VanDeusen & Simons on Thompson v. North American Stainless, LP

VanDeusen & Simons on Thompson v. North American Stainless, LP

The Supreme Court held that a terminated employee may have a claim for retaliation under Title VII, even though that employee never opposed or participated in protected activity, but alleged that his termination was the company's response to another employee's allegations of discrimination. Darrell VanDeusen and Adam Simons explain the Court's decision and provide an analysis of the practical effect it will have on employers and employees.

Excerpt:

Retaliation has been on the mind of the Supreme Court quite a bit over the past few years. It started with the Court's 2006 decision in Burlington N. & Santa Fe Ry. Co. v. White [enhanced version available to lexis.com subscribers / unenhanced version available from lexisONE Free Case Law], which adopted the "materially adverse" standard. It continued with CBOCS West, Inc. v. Humphries [enhanced version / unenhanced version] , and the decision that Section 1981 of the Civil Rights Act of 1866 encompasses retaliation claims as well as claims of race discrimination. In Gomez-Perez v. Potter [enhanced version / unenhanced version], issued the same day as Humphries, the Court held that retaliation claims are viable for federal employees under the Age Discrimination in Employment Act (ADEA), despite the absence of any language suggesting such protection. Then, in Crawford v. Metropolitan Government of Nashville [enhanced version / unenhanced version], the Court made it clear that employees who raise concerns about discrimination or harassment in an internal investigation are protected from retaliation under Title VII's anti-retaliation clause.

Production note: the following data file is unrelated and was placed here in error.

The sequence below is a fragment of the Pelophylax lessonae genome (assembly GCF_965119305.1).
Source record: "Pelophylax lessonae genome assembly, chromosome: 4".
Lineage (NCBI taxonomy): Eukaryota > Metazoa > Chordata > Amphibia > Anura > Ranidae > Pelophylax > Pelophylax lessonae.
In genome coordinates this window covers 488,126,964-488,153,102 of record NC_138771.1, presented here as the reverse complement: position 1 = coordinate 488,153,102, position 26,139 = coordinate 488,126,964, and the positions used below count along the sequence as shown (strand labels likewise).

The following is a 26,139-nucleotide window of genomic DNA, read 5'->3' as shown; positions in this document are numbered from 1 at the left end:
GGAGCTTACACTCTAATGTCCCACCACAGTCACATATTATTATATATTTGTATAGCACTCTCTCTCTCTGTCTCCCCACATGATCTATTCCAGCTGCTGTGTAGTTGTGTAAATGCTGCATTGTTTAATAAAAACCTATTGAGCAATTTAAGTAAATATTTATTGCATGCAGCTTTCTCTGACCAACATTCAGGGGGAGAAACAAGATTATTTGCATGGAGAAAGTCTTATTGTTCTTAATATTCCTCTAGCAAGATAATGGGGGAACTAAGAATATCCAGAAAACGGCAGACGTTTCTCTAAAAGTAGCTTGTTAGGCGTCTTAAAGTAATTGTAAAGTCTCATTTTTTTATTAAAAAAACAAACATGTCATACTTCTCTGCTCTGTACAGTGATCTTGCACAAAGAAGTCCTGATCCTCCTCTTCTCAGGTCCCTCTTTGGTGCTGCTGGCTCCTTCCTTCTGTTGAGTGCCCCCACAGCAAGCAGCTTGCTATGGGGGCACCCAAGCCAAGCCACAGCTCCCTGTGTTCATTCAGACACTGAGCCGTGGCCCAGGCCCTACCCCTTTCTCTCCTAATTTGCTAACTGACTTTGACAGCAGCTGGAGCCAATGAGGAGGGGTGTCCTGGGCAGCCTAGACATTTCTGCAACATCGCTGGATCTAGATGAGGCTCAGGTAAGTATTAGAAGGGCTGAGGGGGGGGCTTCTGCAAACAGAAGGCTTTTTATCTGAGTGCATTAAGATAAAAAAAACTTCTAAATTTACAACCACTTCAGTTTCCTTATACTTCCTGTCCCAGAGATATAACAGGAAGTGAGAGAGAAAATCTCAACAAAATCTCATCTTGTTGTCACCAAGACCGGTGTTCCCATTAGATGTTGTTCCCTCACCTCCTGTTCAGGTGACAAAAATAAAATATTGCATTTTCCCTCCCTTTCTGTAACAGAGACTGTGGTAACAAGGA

The Court revisited the issue this term in Thompson v. North American Stainless, LP [overview and both versions], holding that a terminated employee may have a claim for retaliation under Title VII, even though that employee never opposed or participated in protected activity, but alleged that his termination was the company's response to another employee's allegations of discrimination. The 8-0 Court (Justice Kagan recused herself) also held that, in such circumstances, the terminated employee has standing to bring suit if he is in the "zone of interest" of people intended to be protected by Title VII. In so doing, the Court reversed the en banc decision of the Sixth Circuit.

Statutory Provisions

This case involved the interpretation and application of Sections 704(a) and 706(f) of Title VII of the Civil Rights Act of 1964. Section 704(a) (codified as 42 U.S.C. § 2000e-3(a)) [enhanced version only], creates the cause of action for retaliation in the workplace and provides, in relevant part, that:

It shall be an unlawful employment practice for an employer to discriminate against any of his employees or applicants for employment . . . because he has opposed any practice made an unlawful employment practice by this subchapter, or because he has made a charge, testified, assisted, or participated in any manner in an investigation, proceeding, or hearing under this subchapter. [footnotes omitted]

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